SAIL does not sail

Laura Schwartz
Giving up her security, junior Abby Stevens is caught in her group’s arms. On Nov. 2-3 there is an annual leadership weekend where students learn what it takes to be a good leader and build new friendships.

Natalie Larimer, Staff Writer

The SAIL retreat has been cancelled. For about 25 years now, students have been able to go on a SAIL (Students Active In Leadership) retreat to meet new people, learn leadership skills and just have fun.

“The general idea of the SAIL retreat was to allow kids to come together and work on some leadership skills,” SAIL supervisor and history teacher Alicia Rollison said. “It was to help people make connections with students they normally wouldn’t hang out with.”

SAIL takes about 100 students each year to Boone to spend the night and learn how to be a leader in school.

“Administrators didn’t like how they were spending money to go on this retreat and nothing was brought back from it,” senior Shelby Fechner said. “That was the biggest issue.”

Administration thought that it was not cost-effective enough to be continued. “[Administration] questioned if the retreat all by itself was enough bang for their buck,” Rollison said. “Did it make enough of an impact to justify spending money on it and I don’t think they thought it did.”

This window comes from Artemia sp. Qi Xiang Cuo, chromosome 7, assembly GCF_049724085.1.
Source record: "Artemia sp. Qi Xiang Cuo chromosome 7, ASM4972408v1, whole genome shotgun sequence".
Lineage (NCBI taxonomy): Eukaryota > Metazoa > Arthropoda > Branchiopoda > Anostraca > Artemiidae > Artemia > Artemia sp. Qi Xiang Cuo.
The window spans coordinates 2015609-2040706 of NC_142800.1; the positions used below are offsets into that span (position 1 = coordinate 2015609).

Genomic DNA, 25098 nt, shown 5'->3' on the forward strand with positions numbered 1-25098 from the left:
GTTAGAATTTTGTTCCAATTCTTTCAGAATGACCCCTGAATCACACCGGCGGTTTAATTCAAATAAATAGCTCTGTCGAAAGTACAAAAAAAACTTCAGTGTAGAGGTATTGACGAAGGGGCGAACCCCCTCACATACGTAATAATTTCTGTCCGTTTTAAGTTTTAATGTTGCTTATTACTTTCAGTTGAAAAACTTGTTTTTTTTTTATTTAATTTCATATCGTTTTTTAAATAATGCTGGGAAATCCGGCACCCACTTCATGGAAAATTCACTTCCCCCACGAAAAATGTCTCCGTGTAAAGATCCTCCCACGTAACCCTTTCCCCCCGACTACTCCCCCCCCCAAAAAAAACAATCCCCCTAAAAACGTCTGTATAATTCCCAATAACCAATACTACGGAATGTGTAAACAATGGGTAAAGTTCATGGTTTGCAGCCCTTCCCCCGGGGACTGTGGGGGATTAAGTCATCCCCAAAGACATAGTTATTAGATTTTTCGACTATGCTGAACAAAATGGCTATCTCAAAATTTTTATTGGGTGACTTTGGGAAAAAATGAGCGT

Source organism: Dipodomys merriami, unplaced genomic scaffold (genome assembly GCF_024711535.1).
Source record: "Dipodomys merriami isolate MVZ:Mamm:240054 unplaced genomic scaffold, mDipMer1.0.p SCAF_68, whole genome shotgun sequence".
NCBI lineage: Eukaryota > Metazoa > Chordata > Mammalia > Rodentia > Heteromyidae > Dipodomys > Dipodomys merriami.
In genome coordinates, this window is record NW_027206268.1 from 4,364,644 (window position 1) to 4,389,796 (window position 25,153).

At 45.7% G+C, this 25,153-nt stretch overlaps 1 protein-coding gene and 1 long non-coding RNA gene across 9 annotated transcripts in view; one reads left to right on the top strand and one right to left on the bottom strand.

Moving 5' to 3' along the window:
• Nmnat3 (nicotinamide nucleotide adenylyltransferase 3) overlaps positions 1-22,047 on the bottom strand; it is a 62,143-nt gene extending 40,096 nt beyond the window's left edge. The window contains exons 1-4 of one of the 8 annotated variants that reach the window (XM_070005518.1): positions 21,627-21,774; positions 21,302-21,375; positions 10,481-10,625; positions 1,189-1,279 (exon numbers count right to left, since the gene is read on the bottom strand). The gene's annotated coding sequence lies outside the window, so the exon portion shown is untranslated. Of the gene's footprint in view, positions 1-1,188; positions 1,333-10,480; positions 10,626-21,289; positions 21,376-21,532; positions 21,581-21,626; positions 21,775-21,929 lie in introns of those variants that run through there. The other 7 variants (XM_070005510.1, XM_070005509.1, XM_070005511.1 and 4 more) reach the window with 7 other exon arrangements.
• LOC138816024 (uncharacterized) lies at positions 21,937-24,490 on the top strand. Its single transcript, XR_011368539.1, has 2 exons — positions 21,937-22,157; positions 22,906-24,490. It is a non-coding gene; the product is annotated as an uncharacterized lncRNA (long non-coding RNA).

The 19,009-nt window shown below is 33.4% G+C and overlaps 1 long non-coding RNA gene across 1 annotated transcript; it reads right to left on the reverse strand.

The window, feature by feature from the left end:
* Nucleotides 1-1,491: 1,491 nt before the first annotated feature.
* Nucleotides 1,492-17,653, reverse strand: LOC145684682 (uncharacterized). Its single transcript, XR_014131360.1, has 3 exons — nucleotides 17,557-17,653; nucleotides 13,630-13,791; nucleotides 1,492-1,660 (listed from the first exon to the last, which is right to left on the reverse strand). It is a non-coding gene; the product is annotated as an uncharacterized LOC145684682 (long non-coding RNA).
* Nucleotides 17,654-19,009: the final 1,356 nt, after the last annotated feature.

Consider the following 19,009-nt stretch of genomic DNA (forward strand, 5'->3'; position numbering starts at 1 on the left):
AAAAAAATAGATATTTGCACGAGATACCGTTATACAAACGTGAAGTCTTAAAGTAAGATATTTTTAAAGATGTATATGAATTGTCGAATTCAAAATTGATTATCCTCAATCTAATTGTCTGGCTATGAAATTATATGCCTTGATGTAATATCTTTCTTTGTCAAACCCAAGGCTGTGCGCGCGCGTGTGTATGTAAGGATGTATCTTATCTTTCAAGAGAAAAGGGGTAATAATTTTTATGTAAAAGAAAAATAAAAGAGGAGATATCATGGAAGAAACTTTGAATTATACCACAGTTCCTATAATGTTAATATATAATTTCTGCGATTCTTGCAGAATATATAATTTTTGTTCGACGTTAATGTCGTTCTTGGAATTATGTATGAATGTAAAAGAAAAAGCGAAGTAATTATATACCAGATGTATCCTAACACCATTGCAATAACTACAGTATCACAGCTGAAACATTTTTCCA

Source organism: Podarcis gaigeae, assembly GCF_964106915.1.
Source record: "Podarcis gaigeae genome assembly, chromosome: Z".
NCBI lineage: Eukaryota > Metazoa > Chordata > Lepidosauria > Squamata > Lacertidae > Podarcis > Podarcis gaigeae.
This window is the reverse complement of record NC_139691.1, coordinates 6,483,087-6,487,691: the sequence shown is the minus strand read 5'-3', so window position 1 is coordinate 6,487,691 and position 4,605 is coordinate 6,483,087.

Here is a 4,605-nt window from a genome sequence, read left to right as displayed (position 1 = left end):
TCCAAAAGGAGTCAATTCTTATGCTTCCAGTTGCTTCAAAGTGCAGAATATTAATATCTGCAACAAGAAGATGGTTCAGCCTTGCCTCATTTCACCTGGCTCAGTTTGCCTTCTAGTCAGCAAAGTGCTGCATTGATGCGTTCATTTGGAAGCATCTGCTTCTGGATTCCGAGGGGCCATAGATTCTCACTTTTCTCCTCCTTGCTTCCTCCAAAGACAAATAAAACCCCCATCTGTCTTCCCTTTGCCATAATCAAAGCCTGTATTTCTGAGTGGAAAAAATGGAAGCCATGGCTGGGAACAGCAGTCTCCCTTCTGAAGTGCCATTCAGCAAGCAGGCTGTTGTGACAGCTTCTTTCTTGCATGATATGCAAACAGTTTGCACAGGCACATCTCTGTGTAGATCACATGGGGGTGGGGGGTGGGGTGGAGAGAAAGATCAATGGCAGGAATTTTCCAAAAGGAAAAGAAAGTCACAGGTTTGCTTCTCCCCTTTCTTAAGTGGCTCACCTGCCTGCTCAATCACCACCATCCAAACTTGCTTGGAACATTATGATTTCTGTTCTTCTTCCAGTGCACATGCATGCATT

The retreat was affecting  a small percentage of the population. “I just think that the most important thing is that this leadership builds upon the school and addresses issues we have here at school,” principal Brent Riessen said. “I would love to see focus of leadership on what’s going on around JHS right now.”

SAIL has also been replaced by various clubs and organizations such as the Student Ambassadors, National Honor Society and Student Council. “National Honor Society took over the signage for the doors and then they got rid of how we do sophomore orientation,” Rollison said. “The Purple Party just seemed like they were getting a lot of other volunteers so they didn’t need our group so that kind of dwindled it down to putting on the retreat.”

In the past French teacher Mary Moermond thought the retreat was an excellent event for students to experience. “I didn’t think it was worth kids being gone from school but as it progressed and as it got refined when people decided what leadership was about then it was a different story,” she said. At one time when the school had many fewer students over half the school participated. Last year about 100 students attended.

There is hope yet for SAIL. “There could be a lot of brainstorming that I could do with the SAIL kids,” Rollison said.